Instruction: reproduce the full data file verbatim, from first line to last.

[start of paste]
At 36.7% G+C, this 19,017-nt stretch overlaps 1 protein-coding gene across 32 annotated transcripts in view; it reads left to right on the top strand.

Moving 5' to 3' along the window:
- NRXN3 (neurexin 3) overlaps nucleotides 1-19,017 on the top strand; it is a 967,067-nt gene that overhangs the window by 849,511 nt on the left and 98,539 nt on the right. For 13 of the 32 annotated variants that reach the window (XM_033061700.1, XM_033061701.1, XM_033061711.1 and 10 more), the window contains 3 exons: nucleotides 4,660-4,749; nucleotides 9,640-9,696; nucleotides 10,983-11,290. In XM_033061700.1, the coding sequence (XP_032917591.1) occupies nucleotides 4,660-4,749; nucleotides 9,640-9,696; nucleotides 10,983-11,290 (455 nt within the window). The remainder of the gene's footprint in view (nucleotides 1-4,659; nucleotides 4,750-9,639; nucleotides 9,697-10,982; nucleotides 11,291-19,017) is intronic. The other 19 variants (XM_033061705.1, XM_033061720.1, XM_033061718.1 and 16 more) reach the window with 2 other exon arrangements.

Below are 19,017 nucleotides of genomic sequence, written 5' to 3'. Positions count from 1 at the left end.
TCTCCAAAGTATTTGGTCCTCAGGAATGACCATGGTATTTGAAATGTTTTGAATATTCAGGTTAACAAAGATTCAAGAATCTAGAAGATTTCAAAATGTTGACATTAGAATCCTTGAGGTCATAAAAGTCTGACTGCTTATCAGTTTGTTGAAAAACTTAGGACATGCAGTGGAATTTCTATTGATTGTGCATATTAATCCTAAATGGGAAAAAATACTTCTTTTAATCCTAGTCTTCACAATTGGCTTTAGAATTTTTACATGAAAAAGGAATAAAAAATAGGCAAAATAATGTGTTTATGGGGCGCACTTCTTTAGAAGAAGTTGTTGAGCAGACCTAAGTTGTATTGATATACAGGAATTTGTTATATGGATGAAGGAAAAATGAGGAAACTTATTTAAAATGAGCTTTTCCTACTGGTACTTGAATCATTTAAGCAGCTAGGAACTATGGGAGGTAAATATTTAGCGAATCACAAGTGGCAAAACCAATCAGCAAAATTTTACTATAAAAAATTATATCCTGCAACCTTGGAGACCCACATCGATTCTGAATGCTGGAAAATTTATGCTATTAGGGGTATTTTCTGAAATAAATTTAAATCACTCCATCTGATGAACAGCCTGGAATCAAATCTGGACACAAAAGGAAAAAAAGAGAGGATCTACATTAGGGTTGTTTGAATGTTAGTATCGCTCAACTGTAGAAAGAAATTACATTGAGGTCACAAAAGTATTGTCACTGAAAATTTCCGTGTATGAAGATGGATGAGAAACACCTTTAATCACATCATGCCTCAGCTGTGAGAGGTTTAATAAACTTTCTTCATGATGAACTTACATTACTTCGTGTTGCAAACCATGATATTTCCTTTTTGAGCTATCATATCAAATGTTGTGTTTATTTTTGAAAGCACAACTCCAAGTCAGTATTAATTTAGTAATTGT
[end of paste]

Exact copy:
At 36.7% G+C, this 19,017-nt stretch overlaps 1 protein-coding gene across 32 annotated transcripts in view; it reads left to right on the top strand.

Moving 5' to 3' along the window:
- NRXN3 (neurexin 3) overlaps nucleotides 1-19,017 on the top strand; it is a 967,067-nt gene that overhangs the window by 849,511 nt on the left and 98,539 nt on the right. For 13 of the 32 annotated variants that reach the window (XM_033061700.1, XM_033061701.1, XM_033061711.1 and 10 more), the window contains 3 exons: nucleotides 4,660-4,749; nucleotides 9,640-9,696; nucleotides 10,983-11,290. In XM_033061700.1, the coding sequence (XP_032917591.1) occupies nucleotides 4,660-4,749; nucleotides 9,640-9,696; nucleotides 10,983-11,290 (455 nt within the window). The remainder of the gene's footprint in view (nucleotides 1-4,659; nucleotides 4,750-9,639; nucleotides 9,697-10,982; nucleotides 11,291-19,017) is intronic. The other 19 variants (XM_033061705.1, XM_033061720.1, XM_033061718.1 and 16 more) reach the window with 2 other exon arrangements.

Below are 19,017 nucleotides of genomic sequence, written 5' to 3'. Positions count from 1 at the left end.
TCTCCAAAGTATTTGGTCCTCAGGAATGACCATGGTATTTGAAATGTTTTGAATATTCAGGTTAACAAAGATTCAAGAATCTAGAAGATTTCAAAATGTTGACATTAGAATCCTTGAGGTCATAAAAGTCTGACTGCTTATCAGTTTGTTGAAAAACTTAGGACATGCAGTGGAATTTCTATTGATTGTGCATATTAATCCTAAATGGGAAAAAATACTTCTTTTAATCCTAGTCTTCACAATTGGCTTTAGAATTTTTACATGAAAAAGGAATAAAAAATAGGCAAAATAATGTGTTTATGGGGCGCACTTCTTTAGAAGAAGTTGTTGAGCAGACCTAAGTTGTATTGATATACAGGAATTTGTTATATGGATGAAGGAAAAATGAGGAAACTTATTTAAAATGAGCTTTTCCTACTGGTACTTGAATCATTTAAGCAGCTAGGAACTATGGGAGGTAAATATTTAGCGAATCACAAGTGGCAAAACCAATCAGCAAAATTTTACTATAAAAAATTATATCCTGCAACCTTGGAGACCCACATCGATTCTGAATGCTGGAAAATTTATGCTATTAGGGGTATTTTCTGAAATAAATTTAAATCACTCCATCTGATGAACAGCCTGGAATCAAATCTGGACACAAAAGGAAAAAAAGAGAGGATCTACATTAGGGTTGTTTGAATGTTAGTATCGCTCAACTGTAGAAAGAAATTACATTGAGGTCACAAAAGTATTGTCACTGAAAATTTCCGTGTATGAAGATGGATGAGAAACACCTTTAATCACATCATGCCTCAGCTGTGAGAGGTTTAATAAACTTTCTTCATGATGAACTTACATTACTTCGTGTTGCAAACCATGATATTTCCTTTTTGAGCTATCATATCAAATGTTGTGTTTATTTTTGAAAGCACAACTCCAAGTCAGTATTAATTTAGTAATTGT